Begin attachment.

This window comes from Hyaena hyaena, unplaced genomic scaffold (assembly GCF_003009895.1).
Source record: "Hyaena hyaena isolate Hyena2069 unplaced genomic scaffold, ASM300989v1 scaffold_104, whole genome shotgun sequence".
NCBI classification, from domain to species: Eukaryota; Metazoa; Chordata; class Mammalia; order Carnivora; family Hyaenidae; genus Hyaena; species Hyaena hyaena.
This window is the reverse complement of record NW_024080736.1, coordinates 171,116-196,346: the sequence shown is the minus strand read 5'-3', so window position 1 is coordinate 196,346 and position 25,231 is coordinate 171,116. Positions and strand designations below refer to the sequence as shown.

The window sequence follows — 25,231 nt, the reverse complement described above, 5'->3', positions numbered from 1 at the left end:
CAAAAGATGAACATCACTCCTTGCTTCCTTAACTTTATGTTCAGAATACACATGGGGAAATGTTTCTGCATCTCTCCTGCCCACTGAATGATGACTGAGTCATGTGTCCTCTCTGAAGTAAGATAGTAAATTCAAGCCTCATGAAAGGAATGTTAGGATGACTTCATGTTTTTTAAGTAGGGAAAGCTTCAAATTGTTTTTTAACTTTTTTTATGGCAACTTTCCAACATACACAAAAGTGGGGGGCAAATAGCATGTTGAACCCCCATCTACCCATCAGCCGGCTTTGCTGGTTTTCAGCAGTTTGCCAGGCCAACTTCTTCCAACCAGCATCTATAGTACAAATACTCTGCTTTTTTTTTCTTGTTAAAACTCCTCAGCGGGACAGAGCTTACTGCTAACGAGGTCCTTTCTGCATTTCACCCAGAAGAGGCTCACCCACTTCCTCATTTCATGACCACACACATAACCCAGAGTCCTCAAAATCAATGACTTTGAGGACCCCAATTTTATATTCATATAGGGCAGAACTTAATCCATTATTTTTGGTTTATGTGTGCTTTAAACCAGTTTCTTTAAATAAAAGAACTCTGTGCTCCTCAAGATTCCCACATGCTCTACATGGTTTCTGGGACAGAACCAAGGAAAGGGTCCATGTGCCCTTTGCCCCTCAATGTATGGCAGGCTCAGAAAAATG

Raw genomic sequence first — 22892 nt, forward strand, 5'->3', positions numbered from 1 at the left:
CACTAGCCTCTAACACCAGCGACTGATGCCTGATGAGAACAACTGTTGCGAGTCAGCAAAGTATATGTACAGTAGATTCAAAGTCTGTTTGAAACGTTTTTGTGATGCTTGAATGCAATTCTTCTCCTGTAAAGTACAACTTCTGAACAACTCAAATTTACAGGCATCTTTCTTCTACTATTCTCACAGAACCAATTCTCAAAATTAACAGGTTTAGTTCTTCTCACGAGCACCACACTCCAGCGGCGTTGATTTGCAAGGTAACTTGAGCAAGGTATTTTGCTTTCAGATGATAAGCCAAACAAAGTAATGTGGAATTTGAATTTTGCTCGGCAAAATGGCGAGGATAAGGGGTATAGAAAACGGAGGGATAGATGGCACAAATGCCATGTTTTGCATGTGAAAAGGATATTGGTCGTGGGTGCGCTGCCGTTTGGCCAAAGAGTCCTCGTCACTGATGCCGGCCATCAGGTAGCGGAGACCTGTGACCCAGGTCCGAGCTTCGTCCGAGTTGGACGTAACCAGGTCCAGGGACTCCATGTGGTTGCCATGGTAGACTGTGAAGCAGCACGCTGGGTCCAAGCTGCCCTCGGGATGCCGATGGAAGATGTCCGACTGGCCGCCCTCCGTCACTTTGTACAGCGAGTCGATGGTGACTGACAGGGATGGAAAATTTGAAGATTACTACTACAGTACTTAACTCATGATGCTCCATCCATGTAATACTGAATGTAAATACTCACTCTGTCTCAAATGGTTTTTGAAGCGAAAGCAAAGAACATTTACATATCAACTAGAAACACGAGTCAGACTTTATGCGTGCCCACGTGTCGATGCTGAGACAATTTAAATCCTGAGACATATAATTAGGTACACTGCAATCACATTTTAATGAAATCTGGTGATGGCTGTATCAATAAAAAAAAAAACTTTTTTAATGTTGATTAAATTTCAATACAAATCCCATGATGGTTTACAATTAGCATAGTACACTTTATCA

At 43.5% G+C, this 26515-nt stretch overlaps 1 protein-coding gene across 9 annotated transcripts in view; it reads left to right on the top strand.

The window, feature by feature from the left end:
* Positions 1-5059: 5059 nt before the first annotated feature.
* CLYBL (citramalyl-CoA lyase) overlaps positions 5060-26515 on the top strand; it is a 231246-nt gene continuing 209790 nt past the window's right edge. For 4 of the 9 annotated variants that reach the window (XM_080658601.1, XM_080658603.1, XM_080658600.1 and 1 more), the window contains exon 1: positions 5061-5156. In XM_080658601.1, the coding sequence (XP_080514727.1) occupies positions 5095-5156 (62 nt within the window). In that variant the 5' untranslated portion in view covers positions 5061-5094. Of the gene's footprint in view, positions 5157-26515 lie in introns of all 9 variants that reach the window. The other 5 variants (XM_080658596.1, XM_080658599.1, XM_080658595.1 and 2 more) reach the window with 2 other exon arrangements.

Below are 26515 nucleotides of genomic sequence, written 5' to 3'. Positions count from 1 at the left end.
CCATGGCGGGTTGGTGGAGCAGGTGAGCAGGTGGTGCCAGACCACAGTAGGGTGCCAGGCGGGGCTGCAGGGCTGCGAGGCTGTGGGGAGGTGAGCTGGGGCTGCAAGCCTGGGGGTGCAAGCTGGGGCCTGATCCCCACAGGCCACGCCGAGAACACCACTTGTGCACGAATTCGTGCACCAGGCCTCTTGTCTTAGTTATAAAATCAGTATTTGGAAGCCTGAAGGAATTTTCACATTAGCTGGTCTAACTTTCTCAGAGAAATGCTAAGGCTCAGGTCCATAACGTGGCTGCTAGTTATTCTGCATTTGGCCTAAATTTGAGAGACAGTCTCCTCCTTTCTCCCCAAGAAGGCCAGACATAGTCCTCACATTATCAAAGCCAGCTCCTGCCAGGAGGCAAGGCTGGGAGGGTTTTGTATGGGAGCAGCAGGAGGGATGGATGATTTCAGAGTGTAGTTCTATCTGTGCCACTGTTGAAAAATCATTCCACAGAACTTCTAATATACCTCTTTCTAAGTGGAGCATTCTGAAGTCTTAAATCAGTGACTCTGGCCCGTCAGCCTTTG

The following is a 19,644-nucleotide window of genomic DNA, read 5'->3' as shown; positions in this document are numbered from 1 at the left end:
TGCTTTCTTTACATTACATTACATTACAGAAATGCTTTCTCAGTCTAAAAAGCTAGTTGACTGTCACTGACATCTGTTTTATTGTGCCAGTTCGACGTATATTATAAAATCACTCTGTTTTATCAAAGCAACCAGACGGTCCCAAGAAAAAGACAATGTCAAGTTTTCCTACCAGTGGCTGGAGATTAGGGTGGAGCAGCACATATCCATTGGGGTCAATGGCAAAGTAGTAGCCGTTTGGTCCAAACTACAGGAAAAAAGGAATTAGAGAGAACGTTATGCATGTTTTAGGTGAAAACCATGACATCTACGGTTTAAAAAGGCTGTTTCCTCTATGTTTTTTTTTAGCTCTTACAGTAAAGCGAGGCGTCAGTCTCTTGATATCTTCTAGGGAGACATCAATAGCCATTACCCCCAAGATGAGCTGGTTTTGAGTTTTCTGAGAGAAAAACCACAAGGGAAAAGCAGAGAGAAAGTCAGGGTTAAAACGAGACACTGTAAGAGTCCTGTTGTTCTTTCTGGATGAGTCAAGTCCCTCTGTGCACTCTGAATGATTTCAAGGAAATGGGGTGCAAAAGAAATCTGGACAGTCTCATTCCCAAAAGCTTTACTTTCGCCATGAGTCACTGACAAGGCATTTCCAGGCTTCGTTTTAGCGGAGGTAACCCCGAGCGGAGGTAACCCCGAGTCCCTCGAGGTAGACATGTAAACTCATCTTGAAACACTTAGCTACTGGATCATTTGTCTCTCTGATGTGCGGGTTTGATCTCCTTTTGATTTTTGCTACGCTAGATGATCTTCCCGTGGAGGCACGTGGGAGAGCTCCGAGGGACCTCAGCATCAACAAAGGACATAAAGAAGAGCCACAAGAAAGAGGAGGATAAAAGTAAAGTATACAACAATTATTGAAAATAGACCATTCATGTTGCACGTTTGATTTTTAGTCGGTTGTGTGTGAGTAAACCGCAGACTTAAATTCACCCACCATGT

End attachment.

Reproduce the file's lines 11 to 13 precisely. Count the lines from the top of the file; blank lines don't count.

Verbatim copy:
* Positions 1-5059: 5059 nt before the first annotated feature.
* CLYBL (citramalyl-CoA lyase) overlaps positions 5060-26515 on the top strand; it is a 231246-nt gene continuing 209790 nt past the window's right edge. For 4 of the 9 annotated variants that reach the window (XM_080658601.1, XM_080658603.1, XM_080658600.1 and 1 more), the window contains exon 1: positions 5061-5156. In XM_080658601.1, the coding sequence (XP_080514727.1) occupies positions 5095-5156 (62 nt within the window). In that variant the 5' untranslated portion in view covers positions 5061-5094. Of the gene's footprint in view, positions 5157-26515 lie in introns of all 9 variants that reach the window. The other 5 variants (XM_080658596.1, XM_080658599.1, XM_080658595.1 and 2 more) reach the window with 2 other exon arrangements.

Below are 26515 nucleotides of genomic sequence, written 5' to 3'. Positions count from 1 at the left end.